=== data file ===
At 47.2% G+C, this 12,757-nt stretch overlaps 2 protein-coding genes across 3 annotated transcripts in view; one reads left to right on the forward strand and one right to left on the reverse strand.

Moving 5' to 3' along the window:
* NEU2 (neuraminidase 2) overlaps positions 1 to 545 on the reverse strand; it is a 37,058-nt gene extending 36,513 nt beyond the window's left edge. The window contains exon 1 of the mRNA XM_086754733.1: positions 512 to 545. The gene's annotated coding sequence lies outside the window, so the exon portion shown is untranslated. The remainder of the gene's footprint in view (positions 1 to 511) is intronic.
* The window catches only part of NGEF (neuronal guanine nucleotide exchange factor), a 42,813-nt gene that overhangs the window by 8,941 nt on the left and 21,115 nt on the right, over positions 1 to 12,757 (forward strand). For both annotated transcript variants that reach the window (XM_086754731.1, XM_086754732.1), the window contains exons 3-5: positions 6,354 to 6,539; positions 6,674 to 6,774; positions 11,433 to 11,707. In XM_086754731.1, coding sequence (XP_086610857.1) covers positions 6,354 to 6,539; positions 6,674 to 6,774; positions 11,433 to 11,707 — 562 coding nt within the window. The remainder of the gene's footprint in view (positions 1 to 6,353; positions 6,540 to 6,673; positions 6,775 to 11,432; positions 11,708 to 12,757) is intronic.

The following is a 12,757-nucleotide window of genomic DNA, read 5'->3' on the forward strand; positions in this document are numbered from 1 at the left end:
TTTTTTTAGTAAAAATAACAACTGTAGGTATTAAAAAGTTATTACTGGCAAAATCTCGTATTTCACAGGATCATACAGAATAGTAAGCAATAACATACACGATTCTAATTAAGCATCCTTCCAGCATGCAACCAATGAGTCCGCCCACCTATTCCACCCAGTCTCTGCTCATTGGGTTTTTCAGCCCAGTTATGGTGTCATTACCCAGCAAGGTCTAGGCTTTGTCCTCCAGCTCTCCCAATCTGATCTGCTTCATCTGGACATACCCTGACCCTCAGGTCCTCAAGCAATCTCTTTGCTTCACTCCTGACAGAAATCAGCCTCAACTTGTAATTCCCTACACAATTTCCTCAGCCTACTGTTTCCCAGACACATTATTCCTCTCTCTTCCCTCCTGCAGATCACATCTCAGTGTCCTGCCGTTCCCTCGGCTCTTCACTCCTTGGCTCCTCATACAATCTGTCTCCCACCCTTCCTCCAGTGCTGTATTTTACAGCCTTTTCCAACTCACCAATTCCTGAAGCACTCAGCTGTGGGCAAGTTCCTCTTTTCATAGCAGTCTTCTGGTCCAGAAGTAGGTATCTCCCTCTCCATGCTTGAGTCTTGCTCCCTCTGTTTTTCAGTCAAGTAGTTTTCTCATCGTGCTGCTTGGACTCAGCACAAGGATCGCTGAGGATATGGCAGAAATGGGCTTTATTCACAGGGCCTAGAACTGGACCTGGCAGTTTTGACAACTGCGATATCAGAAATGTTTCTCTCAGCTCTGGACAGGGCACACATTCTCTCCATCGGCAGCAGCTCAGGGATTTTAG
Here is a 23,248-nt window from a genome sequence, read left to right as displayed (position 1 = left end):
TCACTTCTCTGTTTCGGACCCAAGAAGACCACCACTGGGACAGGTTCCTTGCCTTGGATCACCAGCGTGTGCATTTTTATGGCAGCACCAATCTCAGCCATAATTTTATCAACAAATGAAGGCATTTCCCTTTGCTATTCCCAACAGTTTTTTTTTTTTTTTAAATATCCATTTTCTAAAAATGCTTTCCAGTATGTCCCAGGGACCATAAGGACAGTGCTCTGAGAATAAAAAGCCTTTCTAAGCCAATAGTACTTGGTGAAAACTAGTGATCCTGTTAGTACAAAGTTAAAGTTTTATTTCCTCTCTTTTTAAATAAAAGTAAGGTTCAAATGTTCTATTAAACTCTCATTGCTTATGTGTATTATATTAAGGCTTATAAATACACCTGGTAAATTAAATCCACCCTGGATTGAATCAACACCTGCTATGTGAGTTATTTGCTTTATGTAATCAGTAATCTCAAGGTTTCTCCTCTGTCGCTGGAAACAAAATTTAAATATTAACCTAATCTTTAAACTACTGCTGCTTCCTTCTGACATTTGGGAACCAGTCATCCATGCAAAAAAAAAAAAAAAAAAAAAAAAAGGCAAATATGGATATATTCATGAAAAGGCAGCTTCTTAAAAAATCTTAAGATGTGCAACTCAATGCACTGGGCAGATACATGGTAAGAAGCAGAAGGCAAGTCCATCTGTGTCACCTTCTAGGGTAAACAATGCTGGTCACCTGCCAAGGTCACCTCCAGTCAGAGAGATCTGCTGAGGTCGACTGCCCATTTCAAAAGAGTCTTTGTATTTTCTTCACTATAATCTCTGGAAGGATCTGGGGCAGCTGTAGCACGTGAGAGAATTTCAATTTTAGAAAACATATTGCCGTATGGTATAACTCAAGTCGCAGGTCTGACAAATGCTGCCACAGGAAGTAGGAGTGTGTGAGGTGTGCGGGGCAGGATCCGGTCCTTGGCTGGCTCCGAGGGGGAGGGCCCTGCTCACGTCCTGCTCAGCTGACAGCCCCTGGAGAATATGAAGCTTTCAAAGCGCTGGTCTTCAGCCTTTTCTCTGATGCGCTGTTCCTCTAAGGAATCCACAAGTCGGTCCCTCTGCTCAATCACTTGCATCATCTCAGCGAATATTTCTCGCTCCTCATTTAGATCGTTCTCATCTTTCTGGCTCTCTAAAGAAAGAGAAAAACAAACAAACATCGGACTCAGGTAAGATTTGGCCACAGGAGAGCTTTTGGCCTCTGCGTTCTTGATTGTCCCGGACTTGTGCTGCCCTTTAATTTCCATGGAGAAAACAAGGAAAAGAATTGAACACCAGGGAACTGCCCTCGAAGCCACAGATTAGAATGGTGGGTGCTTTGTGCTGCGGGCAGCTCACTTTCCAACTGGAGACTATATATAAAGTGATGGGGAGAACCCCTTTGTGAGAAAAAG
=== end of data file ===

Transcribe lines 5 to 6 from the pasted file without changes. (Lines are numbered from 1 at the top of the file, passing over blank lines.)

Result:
The following is a 12,757-nucleotide window of genomic DNA, read 5'->3' on the forward strand; positions in this document are numbered from 1 at the left end:
TTTTTTTAGTAAAAATAACAACTGTAGGTATTAAAAAGTTATTACTGGCAAAATCTCGTATTTCACAGGATCATACAGAATAGTAAGCAATAACATACACGATTCTAATTAAGCATCCTTCCAGCATGCAACCAATGAGTCCGCCCACCTATTCCACCCAGTCTCTGCTCATTGGGTTTTTCAGCCCAGTTATGGTGTCATTACCCAGCAAGGTCTAGGCTTTGTCCTCCAGCTCTCCCAATCTGATCTGCTTCATCTGGACATACCCTGACCCTCAGGTCCTCAAGCAATCTCTTTGCTTCACTCCTGACAGAAATCAGCCTCAACTTGTAATTCCCTACACAATTTCCTCAGCCTACTGTTTCCCAGACACATTATTCCTCTCTCTTCCCTCCTGCAGATCACATCTCAGTGTCCTGCCGTTCCCTCGGCTCTTCACTCCTTGGCTCCTCATACAATCTGTCTCCCACCCTTCCTCCAGTGCTGTATTTTACAGCCTTTTCCAACTCACCAATTCCTGAAGCACTCAGCTGTGGGCAAGTTCCTCTTTTCATAGCAGTCTTCTGGTCCAGAAGTAGGTATCTCCCTCTCCATGCTTGAGTCTTGCTCCCTCTGTTTTTCAGTCAAGTAGTTTTCTCATCGTGCTGCTTGGACTCAGCACAAGGATCGCTGAGGATATGGCAGAAATGGGCTTTATTCACAGGGCCTAGAACTGGACCTGGCAGTTTTGACAACTGCGATATCAGAAATGTTTCTCTCAGCTCTGGACAGGGCACACATTCTCTCCATCGGCAGCAGCTCAGGGATTTTAG